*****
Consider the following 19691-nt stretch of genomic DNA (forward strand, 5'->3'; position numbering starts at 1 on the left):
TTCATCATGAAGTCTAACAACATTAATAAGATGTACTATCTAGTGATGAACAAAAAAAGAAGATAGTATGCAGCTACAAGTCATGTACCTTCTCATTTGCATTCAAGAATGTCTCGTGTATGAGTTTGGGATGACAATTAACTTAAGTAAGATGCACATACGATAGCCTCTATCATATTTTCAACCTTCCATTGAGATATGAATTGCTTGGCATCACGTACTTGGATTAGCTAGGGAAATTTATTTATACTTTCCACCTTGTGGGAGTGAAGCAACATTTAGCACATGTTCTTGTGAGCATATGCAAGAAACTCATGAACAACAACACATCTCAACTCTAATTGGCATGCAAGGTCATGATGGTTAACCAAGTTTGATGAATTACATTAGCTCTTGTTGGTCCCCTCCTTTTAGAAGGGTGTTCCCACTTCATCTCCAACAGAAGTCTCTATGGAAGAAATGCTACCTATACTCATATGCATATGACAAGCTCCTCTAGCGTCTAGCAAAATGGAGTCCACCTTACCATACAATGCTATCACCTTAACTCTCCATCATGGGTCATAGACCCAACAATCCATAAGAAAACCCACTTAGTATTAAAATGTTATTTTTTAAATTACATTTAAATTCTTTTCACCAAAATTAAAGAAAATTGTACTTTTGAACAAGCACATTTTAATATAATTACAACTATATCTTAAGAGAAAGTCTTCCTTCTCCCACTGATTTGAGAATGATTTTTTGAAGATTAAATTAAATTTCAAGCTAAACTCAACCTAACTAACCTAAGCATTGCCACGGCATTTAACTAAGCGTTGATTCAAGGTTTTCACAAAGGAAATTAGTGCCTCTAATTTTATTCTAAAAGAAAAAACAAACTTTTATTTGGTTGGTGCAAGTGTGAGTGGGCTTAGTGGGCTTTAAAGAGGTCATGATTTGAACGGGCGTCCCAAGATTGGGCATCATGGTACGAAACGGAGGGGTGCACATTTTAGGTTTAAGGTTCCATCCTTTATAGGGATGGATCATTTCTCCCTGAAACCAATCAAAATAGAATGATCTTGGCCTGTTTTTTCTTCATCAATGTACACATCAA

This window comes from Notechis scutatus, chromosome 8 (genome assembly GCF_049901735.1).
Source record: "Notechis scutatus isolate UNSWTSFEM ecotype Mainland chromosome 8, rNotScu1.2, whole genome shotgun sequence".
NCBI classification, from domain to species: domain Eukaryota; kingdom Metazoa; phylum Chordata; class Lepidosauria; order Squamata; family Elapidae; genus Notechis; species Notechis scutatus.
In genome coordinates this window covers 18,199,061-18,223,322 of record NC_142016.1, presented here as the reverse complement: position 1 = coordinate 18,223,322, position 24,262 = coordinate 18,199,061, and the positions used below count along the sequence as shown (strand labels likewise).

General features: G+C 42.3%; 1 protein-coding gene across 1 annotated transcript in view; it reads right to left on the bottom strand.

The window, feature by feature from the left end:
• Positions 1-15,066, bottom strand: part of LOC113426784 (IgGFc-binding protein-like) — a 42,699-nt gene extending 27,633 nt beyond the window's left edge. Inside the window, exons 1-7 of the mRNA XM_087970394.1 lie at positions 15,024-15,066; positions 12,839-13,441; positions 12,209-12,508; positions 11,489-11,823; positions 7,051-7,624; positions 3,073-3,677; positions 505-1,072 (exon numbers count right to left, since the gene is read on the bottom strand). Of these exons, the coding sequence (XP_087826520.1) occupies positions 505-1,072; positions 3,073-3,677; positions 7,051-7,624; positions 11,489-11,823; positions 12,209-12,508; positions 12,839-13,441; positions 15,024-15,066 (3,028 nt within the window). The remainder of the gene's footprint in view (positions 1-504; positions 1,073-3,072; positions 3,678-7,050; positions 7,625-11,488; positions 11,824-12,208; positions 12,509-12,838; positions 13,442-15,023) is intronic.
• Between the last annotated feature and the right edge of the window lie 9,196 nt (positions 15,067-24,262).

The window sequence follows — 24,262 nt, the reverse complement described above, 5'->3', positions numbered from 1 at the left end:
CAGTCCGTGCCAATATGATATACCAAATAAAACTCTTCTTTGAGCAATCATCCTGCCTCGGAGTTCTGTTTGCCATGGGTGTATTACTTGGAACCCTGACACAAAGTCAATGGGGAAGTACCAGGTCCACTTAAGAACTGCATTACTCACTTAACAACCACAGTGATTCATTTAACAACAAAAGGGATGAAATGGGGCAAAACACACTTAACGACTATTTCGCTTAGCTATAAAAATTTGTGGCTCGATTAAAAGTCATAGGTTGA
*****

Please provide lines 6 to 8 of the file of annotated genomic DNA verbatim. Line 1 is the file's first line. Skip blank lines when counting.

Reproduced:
In genome coordinates this window covers 18,199,061-18,223,322 of record NC_142016.1, presented here as the reverse complement: position 1 = coordinate 18,223,322, position 24,262 = coordinate 18,199,061, and the positions used below count along the sequence as shown (strand labels likewise).

General features: G+C 42.3%; 1 protein-coding gene across 1 annotated transcript in view; it reads right to left on the bottom strand.

The window, feature by feature from the left end: